Many carnivores store food to eat later – after all, hunting is hard work and it makes sense to try to eat as much of the kill as possible, often over the course of several days. But unless the kill has been made in a very convenient location, the carnivore will need to leave the half-eaten carcass alone, maybe to get water from a nearby stream or to tend to its cubs. But they also don’t want scavengers to steal their food, so they hide it, usually under a bush or some leaves.
Unless the carnivore in question is a leopard. Leopards often haul their kills up into a tree, out of reach of other carnivores, few of which can match a leopard’s climbing agility. They then leave the carcass and return at their leisure, safely enjoying a prolonged meal high up in a tree.
Why do leopards do this? They are excellent climbers, but pulling a carcass that almost matches (or may exceed) their body weight up a tree is extremely hard work! Few other cats go to so much trouble to protect their food.
A study done by Panthera in the Sabi Sands Game Reserve in South Africa found that leopards hoisted just over 50 percent of their kills. Leopards tended to hoist kills that weighed between 40 percent and 140 percent of their body mass – presumably because smaller kills could be eaten in a single sitting, and larger kills were often too heavy or just too big to be hoisted. Leopards were also more likely to hoist their kill if hyenas were present. Leopards lose around 20 percent of their kills to kleptoparasitism (in other words, having the kill stolen by other carnivores). Hyenas were responsible for approximately half of the kills stolen in the course of this study. By hoisting the kill, leopards prevent hyenas from stealing it, so they can devour the whole carcass themselves. Leopards were generally able to feed on hoisted kills for longer periods than kills that were not hoisted.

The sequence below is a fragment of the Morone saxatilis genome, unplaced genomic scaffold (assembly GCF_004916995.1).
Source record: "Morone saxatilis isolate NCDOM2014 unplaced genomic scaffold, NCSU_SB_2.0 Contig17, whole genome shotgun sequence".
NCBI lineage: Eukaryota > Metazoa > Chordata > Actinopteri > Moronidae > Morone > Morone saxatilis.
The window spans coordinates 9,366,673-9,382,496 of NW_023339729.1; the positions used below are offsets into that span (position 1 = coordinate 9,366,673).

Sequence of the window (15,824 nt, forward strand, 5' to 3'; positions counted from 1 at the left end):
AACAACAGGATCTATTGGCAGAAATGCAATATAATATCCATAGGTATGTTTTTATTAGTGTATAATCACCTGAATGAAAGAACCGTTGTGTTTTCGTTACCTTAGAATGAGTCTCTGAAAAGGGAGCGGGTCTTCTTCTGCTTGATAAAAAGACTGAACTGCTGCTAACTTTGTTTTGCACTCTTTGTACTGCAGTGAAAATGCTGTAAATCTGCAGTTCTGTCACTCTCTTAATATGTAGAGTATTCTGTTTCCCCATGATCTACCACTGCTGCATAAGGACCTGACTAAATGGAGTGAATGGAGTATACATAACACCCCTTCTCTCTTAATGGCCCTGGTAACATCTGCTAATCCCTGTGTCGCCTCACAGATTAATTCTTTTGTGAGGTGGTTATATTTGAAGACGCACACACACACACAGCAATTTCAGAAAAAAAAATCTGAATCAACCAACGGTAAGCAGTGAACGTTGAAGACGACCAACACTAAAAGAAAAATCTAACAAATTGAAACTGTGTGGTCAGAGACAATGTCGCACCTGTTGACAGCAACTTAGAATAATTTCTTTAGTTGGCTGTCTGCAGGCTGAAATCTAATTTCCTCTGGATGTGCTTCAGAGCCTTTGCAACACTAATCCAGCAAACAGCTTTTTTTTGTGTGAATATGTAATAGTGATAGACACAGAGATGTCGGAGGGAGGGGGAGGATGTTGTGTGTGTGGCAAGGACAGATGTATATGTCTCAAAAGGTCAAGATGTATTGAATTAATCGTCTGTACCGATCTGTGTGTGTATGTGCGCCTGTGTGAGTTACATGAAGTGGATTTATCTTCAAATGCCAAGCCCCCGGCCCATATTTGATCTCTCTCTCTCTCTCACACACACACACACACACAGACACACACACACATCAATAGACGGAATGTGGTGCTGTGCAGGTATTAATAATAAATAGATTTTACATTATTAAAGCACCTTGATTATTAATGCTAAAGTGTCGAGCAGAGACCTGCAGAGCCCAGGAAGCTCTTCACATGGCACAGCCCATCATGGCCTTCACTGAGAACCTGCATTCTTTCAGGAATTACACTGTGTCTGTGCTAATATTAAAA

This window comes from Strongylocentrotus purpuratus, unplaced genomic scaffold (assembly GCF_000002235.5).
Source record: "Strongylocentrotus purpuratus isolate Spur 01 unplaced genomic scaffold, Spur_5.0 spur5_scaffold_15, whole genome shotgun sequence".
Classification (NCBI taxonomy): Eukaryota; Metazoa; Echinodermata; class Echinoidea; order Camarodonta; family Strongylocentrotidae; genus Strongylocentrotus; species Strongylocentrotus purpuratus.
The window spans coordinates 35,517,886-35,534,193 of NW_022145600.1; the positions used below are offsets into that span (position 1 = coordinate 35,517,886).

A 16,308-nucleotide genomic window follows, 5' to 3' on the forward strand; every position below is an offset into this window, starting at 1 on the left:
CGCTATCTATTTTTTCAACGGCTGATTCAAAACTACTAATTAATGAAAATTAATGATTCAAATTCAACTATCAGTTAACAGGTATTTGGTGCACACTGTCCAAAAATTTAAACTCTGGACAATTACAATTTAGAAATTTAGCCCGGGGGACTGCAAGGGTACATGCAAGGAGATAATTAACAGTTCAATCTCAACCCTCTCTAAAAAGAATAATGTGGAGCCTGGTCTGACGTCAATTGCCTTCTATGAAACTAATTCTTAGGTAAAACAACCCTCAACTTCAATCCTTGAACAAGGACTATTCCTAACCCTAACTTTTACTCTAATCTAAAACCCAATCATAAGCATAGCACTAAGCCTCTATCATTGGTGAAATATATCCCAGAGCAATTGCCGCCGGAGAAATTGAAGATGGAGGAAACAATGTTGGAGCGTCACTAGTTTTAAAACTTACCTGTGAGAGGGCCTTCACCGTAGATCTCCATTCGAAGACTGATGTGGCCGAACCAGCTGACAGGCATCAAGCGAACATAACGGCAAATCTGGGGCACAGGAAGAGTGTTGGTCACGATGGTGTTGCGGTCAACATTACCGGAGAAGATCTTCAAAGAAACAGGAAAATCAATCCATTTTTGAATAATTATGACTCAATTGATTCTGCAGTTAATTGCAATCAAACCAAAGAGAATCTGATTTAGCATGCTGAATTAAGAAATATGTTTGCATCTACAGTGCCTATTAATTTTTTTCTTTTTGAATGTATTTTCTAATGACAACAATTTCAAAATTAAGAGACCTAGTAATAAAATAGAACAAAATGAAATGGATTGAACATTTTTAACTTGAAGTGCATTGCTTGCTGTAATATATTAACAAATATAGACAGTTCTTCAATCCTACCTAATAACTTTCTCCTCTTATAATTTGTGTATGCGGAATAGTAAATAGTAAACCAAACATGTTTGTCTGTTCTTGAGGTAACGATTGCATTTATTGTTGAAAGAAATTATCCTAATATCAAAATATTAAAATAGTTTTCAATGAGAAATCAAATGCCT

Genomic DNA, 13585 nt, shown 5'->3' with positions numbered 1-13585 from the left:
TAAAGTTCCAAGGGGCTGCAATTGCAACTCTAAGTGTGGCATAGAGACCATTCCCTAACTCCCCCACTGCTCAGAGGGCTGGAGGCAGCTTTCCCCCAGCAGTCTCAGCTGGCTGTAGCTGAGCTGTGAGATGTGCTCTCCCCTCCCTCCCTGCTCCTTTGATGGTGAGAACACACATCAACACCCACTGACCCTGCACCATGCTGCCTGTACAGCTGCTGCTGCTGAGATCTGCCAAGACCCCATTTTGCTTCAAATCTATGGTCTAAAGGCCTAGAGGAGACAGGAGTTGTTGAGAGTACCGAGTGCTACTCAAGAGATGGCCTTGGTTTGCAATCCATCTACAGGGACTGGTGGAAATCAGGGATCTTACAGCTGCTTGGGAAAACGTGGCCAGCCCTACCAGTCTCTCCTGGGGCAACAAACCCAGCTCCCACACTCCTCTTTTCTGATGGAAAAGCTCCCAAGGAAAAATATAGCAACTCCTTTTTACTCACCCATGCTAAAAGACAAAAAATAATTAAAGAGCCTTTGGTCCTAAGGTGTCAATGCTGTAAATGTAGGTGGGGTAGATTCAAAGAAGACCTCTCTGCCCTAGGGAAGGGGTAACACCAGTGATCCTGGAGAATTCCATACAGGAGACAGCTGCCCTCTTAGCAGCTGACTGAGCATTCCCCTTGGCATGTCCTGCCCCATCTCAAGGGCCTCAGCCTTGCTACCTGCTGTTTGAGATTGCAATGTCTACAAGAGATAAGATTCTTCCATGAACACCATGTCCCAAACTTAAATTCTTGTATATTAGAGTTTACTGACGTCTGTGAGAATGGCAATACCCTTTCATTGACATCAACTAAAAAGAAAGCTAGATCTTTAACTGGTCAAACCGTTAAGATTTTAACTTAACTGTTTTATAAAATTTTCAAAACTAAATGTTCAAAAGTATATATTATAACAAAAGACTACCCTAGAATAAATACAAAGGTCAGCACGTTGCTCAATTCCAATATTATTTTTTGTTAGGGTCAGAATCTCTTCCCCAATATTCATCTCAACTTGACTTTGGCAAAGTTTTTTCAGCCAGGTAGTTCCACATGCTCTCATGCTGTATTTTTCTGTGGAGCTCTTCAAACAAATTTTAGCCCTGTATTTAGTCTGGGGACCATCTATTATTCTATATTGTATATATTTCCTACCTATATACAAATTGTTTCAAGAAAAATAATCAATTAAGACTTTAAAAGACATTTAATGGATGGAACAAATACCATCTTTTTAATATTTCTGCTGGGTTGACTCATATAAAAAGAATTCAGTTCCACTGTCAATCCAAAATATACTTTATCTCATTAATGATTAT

So why don’t leopards hoist ALL of their kills? Although hyenas account for just over half of the kills stolen from leopards, the next biggest thieves are…other leopards! Hoisting a carcass makes it highly visible. This can attract male leopards in particular, who are quite happy to steal kills from females or younger leopards. This may also explain why male leopards are much more likely to hoist kills than females. Female leopards are much smaller than males and can be chased off a kill by a hungry (and unchivalrous) male, whereas male leopards are unlikely to have to defend their kill from another male.
So, if you ever happen to see the somewhat grisly sight of a half-eaten carcass hanging from a tree in the African savanna, it’s worth hanging around – you might just see a leopard coming back for second (or third) helpings!
Learn more about leopards.